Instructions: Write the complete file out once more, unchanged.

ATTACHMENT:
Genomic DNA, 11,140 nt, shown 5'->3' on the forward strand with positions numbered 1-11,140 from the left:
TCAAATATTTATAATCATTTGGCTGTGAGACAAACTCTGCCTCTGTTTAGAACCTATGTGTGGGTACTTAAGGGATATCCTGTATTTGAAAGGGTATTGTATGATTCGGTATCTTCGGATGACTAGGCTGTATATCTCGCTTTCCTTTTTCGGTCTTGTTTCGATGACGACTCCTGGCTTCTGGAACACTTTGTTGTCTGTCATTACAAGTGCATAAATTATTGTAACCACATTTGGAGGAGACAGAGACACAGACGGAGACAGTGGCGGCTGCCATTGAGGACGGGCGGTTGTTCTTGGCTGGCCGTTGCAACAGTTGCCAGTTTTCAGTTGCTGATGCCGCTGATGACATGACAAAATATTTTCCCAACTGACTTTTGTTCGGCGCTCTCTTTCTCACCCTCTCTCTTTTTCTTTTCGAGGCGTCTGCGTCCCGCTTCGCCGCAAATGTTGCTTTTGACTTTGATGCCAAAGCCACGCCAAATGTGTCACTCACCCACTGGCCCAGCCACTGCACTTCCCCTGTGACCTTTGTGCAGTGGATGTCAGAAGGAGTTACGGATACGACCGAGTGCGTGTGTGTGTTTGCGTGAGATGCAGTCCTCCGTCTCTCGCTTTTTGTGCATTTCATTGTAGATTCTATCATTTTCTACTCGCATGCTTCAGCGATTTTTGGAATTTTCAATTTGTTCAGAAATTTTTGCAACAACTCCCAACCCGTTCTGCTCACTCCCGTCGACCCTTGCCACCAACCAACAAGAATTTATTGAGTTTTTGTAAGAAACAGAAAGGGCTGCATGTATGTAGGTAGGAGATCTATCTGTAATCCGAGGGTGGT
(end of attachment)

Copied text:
Genomic DNA, 11,140 nt, shown 5'->3' on the forward strand with positions numbered 1-11,140 from the left:
TCAAATATTTATAATCATTTGGCTGTGAGACAAACTCTGCCTCTGTTTAGAACCTATGTGTGGGTACTTAAGGGATATCCTGTATTTGAAAGGGTATTGTATGATTCGGTATCTTCGGATGACTAGGCTGTATATCTCGCTTTCCTTTTTCGGTCTTGTTTCGATGACGACTCCTGGCTTCTGGAACACTTTGTTGTCTGTCATTACAAGTGCATAAATTATTGTAACCACATTTGGAGGAGACAGAGACACAGACGGAGACAGTGGCGGCTGCCATTGAGGACGGGCGGTTGTTCTTGGCTGGCCGTTGCAACAGTTGCCAGTTTTCAGTTGCTGATGCCGCTGATGACATGACAAAATATTTTCCCAACTGACTTTTGTTCGGCGCTCTCTTTCTCACCCTCTCTCTTTTTCTTTTCGAGGCGTCTGCGTCCCGCTTCGCCGCAAATGTTGCTTTTGACTTTGATGCCAAAGCCACGCCAAATGTGTCACTCACCCACTGGCCCAGCCACTGCACTTCCCCTGTGACCTTTGTGCAGTGGATGTCAGAAGGAGTTACGGATACGACCGAGTGCGTGTGTGTGTTTGCGTGAGATGCAGTCCTCCGTCTCTCGCTTTTTGTGCATTTCATTGTAGATTCTATCATTTTCTACTCGCATGCTTCAGCGATTTTTGGAATTTTCAATTTGTTCAGAAATTTTTGCAACAACTCCCAACCCGTTCTGCTCACTCCCGTCGACCCTTGCCACCAACCAACAAGAATTTATTGAGTTTTTGTAAGAAACAGAAAGGGCTGCATGTATGTAGGTAGGAGATCTATCTGTAATCCGAGGGTGGT